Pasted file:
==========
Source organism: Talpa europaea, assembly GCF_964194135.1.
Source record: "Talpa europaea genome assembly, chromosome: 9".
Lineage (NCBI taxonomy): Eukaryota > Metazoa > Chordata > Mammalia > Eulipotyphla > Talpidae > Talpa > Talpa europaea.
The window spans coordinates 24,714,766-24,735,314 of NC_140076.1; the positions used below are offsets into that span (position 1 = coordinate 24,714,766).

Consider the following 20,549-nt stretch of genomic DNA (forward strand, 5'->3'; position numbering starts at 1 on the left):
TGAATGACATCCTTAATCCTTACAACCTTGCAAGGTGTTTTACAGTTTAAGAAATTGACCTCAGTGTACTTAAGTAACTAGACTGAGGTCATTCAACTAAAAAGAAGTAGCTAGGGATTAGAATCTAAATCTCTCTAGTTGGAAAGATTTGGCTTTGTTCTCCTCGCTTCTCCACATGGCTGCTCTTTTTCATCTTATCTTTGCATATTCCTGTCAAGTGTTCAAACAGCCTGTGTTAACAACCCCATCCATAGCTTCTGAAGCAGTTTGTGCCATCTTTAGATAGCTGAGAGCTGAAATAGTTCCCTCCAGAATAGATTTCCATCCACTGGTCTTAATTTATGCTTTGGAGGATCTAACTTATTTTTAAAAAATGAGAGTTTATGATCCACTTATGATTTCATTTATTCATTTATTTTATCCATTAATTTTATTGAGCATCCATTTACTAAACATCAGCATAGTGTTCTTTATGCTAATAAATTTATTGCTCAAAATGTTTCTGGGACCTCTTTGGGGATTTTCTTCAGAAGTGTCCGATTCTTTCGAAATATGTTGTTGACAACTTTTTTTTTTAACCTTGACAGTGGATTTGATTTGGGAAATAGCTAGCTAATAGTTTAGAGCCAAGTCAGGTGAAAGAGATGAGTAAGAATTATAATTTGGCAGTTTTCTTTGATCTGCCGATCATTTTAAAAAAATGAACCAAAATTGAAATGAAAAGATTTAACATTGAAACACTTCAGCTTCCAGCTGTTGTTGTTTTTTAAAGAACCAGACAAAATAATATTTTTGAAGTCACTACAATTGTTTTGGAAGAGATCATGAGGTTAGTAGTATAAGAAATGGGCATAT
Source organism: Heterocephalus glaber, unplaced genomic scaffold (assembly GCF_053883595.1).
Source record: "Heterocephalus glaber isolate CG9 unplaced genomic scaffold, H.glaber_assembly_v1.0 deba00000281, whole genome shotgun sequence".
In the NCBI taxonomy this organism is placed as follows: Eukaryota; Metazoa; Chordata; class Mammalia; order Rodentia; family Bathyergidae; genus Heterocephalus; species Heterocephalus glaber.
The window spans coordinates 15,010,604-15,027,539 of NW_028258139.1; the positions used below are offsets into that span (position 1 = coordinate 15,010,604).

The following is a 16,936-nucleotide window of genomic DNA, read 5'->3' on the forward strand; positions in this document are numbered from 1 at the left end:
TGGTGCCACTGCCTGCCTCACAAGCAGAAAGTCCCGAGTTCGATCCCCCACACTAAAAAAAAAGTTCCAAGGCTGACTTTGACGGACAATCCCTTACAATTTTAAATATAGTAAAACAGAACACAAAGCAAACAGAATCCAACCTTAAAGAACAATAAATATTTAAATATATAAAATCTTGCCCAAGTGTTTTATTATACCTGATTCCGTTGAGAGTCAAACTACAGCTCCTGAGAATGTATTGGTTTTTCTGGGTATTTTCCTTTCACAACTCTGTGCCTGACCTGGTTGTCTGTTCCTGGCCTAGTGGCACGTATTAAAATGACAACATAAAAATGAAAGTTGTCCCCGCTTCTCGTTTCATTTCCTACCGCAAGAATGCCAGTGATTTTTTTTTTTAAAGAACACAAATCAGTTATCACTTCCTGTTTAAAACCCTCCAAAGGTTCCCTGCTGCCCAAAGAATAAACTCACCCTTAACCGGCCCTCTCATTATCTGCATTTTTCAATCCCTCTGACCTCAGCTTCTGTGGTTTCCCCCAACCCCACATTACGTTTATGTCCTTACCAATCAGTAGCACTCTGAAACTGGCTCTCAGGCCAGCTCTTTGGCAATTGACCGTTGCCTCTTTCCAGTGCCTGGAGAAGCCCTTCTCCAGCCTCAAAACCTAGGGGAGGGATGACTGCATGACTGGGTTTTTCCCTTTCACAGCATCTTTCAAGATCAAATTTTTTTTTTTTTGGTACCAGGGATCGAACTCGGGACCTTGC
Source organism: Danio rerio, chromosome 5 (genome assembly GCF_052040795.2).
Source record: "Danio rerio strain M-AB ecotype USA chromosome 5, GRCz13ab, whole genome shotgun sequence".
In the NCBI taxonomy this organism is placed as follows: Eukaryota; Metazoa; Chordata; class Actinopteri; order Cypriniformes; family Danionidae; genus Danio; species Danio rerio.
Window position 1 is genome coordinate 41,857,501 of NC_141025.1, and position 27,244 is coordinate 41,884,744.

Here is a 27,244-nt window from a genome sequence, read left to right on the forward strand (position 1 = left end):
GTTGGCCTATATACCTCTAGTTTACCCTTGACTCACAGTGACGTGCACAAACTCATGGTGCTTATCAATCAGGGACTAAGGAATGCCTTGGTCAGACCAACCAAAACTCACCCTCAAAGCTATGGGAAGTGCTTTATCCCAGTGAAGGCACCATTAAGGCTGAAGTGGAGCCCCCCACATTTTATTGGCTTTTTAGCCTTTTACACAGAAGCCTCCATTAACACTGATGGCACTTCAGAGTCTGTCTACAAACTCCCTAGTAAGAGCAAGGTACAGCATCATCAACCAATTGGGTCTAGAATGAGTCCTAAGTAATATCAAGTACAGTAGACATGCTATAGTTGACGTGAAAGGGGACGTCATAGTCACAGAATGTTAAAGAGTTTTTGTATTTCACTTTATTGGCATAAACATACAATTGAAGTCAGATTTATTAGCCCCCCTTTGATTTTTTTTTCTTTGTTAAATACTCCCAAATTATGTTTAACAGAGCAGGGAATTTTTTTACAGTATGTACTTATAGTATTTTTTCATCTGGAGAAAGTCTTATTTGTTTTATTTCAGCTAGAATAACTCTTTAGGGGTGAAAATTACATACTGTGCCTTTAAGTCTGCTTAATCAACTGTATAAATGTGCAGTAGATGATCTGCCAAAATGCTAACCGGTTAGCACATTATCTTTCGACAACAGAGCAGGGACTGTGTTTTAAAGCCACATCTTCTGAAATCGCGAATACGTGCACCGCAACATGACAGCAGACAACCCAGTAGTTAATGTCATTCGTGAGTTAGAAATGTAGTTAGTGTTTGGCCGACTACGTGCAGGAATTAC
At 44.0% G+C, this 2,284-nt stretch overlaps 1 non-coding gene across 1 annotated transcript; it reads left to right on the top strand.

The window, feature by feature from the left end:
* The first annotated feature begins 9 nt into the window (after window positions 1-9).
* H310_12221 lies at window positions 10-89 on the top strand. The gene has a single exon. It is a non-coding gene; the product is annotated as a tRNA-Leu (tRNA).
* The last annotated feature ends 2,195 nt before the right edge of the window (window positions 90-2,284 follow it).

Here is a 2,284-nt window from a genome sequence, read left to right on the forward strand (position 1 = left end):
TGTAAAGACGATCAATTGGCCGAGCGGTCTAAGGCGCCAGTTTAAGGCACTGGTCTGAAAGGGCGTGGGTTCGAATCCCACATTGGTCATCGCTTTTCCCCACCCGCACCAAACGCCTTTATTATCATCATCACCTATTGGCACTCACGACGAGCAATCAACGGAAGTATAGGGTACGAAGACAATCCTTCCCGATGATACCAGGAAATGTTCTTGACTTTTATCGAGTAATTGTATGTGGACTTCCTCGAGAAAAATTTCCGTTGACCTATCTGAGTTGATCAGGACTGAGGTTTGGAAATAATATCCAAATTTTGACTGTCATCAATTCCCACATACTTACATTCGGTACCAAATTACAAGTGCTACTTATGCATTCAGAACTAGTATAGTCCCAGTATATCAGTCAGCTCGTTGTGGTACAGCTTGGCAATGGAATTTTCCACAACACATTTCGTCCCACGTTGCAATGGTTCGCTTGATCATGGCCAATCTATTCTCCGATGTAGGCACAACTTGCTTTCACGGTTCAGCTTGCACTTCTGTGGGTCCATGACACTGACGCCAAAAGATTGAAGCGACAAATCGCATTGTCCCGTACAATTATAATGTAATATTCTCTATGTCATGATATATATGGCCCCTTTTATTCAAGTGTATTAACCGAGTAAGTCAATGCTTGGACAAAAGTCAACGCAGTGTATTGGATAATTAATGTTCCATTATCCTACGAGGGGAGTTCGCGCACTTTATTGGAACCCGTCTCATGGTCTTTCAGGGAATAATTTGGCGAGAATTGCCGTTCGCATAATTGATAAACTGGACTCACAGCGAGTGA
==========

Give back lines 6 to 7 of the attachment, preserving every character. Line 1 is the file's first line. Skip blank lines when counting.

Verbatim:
TGAATGACATCCTTAATCCTTACAACCTTGCAAGGTGTTTTACAGTTTAAGAAATTGACCTCAGTGTACTTAAGTAACTAGACTGAGGTCATTCAACTAAAAAGAAGTAGCTAGGGATTAGAATCTAAATCTCTCTAGTTGGAAAGATTTGGCTTTGTTCTCCTCGCTTCTCCACATGGCTGCTCTTTTTCATCTTATCTTTGCATATTCCTGTCAAGTGTTCAAACAGCCTGTGTTAACAACCCCATCCATAGCTTCTGAAGCAGTTTGTGCCATCTTTAGATAGCTGAGAGCTGAAATAGTTCCCTCCAGAATAGATTTCCATCCACTGGTCTTAATTTATGCTTTGGAGGATCTAACTTATTTTTAAAAAATGAGAGTTTATGATCCACTTATGATTTCATTTATTCATTTATTTTATCCATTAATTTTATTGAGCATCCATTTACTAAACATCAGCATAGTGTTCTTTATGCTAATAAATTTATTGCTCAAAATGTTTCTGGGACCTCTTTGGGGATTTTCTTCAGAAGTGTCCGATTCTTTCGAAATATGTTGTTGACAACTTTTTTTTTTAACCTTGACAGTGGATTTGATTTGGGAAATAGCTAGCTAATAGTTTAGAGCCAAGTCAGGTGAAAGAGATGAGTAAGAATTATAATTTGGCAGTTTTCTTTGATCTGCCGATCATTTTAAAAAAATGAACCAAAATTGAAATGAAAAGATTTAACATTGAAACACTTCAGCTTCCAGCTGTTGTTGTTTTTTAAAGAACCAGACAAAATAATATTTTTGAAGTCACTACAATTGTTTTGGAAGAGATCATGAGGTTAGTAGTATAAGAAATGGGCATAT
Source organism: Heterocephalus glaber, unplaced genomic scaffold (assembly GCF_053883595.1).